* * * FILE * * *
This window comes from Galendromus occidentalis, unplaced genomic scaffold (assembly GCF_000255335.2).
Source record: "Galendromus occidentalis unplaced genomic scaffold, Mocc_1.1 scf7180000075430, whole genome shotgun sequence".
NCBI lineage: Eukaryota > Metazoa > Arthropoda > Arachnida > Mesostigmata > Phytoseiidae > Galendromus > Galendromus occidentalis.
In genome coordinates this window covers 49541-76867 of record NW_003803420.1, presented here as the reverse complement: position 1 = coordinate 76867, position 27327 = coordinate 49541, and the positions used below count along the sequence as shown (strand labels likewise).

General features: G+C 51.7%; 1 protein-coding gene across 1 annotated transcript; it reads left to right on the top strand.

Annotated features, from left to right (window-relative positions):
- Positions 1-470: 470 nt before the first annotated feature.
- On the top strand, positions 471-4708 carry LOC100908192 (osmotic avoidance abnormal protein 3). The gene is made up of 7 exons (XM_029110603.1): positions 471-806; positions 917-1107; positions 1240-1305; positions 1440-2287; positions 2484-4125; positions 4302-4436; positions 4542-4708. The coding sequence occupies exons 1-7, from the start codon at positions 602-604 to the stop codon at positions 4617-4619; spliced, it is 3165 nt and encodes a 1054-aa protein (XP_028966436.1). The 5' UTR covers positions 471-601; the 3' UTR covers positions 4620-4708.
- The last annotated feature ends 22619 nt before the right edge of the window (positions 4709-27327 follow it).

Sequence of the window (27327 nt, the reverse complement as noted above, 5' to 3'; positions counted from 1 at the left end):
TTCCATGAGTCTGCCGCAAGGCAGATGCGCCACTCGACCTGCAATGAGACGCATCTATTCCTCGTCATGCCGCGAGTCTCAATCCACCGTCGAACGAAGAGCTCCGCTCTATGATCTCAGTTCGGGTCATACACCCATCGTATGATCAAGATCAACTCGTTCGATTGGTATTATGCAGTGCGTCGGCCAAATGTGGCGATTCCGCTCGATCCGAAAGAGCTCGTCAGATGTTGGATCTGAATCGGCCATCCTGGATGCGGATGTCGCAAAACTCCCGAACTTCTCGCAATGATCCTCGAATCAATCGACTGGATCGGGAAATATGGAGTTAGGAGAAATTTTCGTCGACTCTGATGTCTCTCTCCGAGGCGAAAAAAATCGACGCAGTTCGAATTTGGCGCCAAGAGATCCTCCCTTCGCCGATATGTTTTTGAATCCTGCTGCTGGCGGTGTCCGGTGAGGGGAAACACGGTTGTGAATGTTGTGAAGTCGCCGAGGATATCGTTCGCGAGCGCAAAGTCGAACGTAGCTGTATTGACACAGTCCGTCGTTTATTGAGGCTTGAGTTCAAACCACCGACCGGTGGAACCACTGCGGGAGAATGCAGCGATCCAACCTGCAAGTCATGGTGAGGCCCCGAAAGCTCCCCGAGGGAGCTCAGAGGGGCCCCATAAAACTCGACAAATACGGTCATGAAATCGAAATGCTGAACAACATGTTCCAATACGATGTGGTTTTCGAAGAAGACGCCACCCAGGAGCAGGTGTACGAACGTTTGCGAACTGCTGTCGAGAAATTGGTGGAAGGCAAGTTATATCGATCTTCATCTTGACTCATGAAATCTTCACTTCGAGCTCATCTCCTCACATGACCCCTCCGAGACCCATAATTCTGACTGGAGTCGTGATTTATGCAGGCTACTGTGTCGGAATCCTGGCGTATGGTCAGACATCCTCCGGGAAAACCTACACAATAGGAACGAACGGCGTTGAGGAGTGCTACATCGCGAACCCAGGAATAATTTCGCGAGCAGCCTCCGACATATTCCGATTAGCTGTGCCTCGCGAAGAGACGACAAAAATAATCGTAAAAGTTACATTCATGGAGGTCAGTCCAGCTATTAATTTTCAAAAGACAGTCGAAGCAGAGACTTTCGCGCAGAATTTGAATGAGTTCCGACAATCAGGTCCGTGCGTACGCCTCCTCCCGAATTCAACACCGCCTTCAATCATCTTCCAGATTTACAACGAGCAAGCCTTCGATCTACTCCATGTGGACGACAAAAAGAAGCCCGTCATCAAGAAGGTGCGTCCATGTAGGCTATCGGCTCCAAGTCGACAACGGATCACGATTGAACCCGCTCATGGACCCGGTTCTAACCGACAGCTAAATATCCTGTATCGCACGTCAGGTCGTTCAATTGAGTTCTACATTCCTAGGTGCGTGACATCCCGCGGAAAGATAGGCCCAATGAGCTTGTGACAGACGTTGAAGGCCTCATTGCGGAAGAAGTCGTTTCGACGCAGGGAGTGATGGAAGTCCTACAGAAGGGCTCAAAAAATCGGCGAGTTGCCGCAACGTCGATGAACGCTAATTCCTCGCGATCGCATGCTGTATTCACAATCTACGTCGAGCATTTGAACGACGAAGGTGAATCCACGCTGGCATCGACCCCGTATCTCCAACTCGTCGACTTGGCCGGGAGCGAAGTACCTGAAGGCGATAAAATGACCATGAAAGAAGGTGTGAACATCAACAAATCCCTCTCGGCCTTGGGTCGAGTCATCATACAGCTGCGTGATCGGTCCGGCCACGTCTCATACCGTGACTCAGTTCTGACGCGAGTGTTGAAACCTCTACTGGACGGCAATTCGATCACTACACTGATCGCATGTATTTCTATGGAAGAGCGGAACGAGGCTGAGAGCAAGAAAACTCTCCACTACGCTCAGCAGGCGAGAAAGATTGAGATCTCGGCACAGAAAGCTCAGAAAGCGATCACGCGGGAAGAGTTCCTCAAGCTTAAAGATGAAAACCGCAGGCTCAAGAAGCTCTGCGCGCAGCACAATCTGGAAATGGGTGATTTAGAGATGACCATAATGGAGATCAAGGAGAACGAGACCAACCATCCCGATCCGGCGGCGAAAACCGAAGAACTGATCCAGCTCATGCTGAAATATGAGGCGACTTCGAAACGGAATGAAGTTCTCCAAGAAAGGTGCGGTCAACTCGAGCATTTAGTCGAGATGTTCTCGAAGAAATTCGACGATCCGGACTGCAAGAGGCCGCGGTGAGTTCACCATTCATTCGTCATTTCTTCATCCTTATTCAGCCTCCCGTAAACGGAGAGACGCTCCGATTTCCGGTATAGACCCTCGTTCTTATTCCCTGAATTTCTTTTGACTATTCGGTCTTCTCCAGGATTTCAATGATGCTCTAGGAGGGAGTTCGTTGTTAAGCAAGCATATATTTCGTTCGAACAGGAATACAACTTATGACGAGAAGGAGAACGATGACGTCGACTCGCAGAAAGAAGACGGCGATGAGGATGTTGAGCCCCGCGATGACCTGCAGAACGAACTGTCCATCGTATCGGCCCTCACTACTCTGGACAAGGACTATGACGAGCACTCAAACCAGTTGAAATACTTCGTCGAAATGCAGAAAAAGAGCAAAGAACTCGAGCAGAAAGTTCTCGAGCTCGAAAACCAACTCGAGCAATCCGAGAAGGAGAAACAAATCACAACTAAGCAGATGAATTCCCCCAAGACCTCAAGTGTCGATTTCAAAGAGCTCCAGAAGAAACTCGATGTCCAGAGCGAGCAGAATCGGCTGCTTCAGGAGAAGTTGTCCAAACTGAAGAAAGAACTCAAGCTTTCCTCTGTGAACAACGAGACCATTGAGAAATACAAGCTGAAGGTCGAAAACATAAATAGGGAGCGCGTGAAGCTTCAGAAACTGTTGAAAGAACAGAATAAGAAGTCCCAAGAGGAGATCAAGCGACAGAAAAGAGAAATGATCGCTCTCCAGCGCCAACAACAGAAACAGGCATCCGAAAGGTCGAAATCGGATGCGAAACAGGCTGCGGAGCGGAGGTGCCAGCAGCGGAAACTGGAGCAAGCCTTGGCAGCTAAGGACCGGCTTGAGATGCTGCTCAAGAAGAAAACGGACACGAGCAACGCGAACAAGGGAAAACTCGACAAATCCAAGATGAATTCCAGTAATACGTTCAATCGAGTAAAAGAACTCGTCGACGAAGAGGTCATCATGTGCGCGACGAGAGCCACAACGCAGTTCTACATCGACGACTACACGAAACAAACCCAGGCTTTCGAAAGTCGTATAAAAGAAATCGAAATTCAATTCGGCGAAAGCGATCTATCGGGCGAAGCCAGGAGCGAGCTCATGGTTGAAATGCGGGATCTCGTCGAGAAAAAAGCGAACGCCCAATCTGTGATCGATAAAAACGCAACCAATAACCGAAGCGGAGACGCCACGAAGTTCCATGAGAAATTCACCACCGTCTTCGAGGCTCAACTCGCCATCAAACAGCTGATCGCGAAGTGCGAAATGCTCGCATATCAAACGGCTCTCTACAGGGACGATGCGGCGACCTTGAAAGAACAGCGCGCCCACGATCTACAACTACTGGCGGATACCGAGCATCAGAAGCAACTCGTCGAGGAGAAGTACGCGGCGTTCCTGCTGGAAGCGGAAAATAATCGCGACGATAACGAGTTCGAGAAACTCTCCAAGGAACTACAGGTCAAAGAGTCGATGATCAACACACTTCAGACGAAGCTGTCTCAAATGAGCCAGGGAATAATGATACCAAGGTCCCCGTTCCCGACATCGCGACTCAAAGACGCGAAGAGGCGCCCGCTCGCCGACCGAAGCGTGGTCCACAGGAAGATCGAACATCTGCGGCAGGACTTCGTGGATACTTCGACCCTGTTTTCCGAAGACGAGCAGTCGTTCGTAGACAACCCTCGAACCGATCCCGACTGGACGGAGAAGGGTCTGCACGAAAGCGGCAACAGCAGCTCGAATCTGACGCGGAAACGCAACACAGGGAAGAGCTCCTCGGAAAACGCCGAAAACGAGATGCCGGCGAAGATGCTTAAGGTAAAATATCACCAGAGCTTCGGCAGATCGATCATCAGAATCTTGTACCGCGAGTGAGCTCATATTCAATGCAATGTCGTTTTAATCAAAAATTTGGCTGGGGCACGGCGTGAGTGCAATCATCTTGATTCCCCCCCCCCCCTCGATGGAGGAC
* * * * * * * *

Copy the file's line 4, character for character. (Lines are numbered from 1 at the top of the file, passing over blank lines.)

In genome coordinates this window covers 49541-76867 of record NW_003803420.1, presented here as the reverse complement: position 1 = coordinate 76867, position 27327 = coordinate 49541, and the positions used below count along the sequence as shown (strand labels likewise).